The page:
Let’s talk about the costs of buying your first home

I recently went through the process of buying my first house and although I thought I was pretty clued up on the costs and what was going to happen, there were a few things I did not consider. This blog will be taking you through my experience and the costs I encountered whilst purchasing my first property.

Cost of the process


The first cost you need to consider is your deposit. The amount you need will be dependent on the cost of the house you wish to purchase and the percentage of this you wish to put down as a deposit. Many first-time buyers aim for a 10% deposit, although you could do more or potentially less depending on your situation. If you were looking to purchase a house for £200,000 at 10% then you would have to save £20,000.

Furnishing your home

You will also need to consider the cost of furnishing your new home. You may be in a position where you already have what you need, or you have family or friends who are gifting you the important items. However, it is always important to factor in the cost of essential items when budgeting. It can be really useful to note down everyday items, the estimated cost next to them and total it all up so that you have a rough estimate of how much money you need to save on top of your deposit.

Mortgage Advisor

Whilst you can pay for a Mortgage Advisor there are many free options, such as through your bank. If you choose to pay for a Mortgage Advisor the cost can vary, I paid mine £295. I chose my Mortgage Advisor as they were recommended by a friend, and I knew that they had a reliable reputation. Once I had chosen my advisor we talked through the process and the options we had, such as saving for a bigger deposit as this would have lowered the interest rate options available to us. However, as our offer had already been accepted on a house it wasn’t something we had time to do.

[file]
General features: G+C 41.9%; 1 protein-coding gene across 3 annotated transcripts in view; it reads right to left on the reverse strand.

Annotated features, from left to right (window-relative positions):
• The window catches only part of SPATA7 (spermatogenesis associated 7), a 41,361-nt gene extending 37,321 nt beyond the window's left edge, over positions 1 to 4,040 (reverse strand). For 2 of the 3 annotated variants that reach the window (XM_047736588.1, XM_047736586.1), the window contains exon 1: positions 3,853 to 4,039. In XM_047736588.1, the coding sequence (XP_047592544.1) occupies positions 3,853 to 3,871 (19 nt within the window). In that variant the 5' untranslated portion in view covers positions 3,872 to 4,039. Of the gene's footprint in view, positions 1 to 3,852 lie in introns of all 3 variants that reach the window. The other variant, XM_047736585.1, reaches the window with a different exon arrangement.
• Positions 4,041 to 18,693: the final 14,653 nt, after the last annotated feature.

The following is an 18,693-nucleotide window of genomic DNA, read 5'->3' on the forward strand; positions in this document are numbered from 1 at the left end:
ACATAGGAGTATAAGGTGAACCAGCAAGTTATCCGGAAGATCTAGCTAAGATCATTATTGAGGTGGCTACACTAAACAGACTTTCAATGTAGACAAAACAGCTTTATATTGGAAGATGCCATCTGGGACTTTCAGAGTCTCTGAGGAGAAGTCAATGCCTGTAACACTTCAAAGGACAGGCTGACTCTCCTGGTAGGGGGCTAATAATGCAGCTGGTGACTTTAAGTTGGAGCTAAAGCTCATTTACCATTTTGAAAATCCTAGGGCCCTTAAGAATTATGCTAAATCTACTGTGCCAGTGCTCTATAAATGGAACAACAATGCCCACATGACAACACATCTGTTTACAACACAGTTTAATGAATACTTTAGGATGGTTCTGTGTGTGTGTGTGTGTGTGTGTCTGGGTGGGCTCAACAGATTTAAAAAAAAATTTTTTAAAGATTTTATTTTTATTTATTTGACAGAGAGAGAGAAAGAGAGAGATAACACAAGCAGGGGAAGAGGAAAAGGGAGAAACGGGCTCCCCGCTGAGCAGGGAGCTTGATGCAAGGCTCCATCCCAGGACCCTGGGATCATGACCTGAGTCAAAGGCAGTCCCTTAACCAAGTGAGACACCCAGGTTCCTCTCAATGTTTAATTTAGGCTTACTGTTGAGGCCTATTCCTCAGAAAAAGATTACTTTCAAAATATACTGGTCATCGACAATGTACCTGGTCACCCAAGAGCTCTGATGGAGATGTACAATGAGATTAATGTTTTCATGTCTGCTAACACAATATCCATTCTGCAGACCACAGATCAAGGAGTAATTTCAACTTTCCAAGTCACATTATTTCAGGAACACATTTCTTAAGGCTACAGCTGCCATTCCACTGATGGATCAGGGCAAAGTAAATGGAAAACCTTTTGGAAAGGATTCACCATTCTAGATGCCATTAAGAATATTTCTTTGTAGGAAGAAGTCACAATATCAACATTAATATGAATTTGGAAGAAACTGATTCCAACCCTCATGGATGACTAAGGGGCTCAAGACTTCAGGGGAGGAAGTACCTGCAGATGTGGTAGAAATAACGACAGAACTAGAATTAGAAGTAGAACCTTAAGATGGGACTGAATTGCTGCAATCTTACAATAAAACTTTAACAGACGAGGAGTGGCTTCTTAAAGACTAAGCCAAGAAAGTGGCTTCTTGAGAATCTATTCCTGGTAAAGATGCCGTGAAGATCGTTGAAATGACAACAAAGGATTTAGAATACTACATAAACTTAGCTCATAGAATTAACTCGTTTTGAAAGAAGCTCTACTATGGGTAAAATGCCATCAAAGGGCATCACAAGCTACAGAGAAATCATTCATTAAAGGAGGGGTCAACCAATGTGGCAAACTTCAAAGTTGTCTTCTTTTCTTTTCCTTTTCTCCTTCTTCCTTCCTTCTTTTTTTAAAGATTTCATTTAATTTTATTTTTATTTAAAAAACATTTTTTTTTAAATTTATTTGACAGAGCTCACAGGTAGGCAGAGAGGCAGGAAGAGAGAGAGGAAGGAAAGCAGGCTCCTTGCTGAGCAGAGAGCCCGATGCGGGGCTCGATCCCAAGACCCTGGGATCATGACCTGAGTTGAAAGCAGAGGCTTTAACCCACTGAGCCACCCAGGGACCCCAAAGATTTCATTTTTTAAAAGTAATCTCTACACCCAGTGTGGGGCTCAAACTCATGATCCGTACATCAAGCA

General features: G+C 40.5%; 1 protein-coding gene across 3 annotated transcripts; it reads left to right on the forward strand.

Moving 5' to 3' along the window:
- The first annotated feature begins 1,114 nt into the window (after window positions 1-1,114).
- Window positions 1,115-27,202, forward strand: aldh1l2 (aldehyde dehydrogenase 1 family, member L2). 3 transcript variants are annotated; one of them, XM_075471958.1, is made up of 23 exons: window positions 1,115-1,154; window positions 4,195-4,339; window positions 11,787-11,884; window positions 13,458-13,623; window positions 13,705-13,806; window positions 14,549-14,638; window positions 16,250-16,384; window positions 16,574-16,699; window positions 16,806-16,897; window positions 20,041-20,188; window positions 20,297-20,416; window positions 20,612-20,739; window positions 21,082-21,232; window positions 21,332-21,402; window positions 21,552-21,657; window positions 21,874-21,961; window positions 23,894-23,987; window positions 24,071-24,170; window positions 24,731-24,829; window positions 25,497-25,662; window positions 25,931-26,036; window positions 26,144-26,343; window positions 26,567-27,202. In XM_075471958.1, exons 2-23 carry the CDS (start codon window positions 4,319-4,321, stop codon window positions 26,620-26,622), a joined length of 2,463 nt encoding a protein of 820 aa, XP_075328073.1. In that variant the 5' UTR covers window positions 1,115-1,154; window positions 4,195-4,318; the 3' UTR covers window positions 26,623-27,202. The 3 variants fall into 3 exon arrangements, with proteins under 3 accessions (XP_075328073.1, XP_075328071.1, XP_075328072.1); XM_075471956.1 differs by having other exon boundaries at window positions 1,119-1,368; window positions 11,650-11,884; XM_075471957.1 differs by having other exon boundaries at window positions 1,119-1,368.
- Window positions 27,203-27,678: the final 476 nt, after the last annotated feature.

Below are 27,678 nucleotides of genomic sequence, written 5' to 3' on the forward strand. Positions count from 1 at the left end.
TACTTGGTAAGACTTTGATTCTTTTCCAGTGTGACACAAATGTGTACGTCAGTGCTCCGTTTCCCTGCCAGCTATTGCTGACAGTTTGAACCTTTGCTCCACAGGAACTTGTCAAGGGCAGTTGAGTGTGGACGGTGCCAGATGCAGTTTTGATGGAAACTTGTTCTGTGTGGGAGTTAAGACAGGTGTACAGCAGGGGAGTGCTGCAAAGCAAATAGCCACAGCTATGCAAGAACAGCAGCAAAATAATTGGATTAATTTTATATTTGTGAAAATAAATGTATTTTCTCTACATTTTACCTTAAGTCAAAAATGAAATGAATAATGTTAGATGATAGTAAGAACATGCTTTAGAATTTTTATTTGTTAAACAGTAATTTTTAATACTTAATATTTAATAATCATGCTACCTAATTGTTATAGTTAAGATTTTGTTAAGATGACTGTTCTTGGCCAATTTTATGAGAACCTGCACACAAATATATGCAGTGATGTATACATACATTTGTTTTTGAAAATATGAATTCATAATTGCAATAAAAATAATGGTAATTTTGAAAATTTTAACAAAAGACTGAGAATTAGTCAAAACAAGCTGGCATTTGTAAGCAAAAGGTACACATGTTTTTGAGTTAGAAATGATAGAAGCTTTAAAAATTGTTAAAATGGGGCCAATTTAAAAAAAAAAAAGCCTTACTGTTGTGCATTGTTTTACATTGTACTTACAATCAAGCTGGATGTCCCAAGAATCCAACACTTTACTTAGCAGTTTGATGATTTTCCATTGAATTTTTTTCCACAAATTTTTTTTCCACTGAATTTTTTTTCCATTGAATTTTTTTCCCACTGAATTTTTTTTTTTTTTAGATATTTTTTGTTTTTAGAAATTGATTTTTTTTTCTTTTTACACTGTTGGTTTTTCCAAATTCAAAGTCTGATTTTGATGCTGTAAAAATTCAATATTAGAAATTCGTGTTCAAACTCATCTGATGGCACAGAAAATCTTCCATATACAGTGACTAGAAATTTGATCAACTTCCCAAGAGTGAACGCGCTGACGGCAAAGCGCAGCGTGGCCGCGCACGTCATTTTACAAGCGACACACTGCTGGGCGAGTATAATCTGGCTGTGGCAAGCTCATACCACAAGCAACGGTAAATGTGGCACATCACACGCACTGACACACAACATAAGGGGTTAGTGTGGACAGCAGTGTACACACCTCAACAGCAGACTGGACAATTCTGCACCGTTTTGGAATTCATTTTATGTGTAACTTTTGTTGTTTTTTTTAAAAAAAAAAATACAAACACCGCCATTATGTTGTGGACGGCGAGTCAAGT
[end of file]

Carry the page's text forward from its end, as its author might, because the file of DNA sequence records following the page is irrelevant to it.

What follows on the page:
This is a cost you will need to factor in and I would recommend getting a few different quotes from various solicitors in your area. When I completed my search for a solicitor the quotes ranged quite a bit, the cheapest was £991 and the most expensive was approximately £400 more. I am based in the North West and the cost of a solicitor can vary a lot depending on your location and how well known the practice is. I highly recommend looking at the reviews they have received before choosing your solicitor.


Mortgages include a valuation as a lender needs to know whether the amount of money you are trying to borrow matches the value of the property. When a lender completes a valuation, this does not provide you with any indication of what condition the property is in. It is an estimate of what your property is worth. You can choose to have a survey on the property you are purchasing (this is different from the valuation) as it can help give you peace of mind about the condition of the property. There are two ways to book a survey, you can either choose to do it when completing your mortgage application, so this would happen through your lender’s chosen surveyor. Or you can choose to do this separately and hire a surveyor or your choice. It’s important to think about what type of survey you would like to have on the house, as some mortgage providers include a basic survey in their package, however, others don’t. The purpose of a survey is to alert you to any issues you didn’t notice or couldn’t see when viewing the house and anything that could cause a potential issue in the future. I chose to go through my lender for our survey and we paid £295 to have a more thorough survey on our property. The cost of a survey can vary depending on how you source your surveyor and what survey you would like, as the more thorough the higher the cost.

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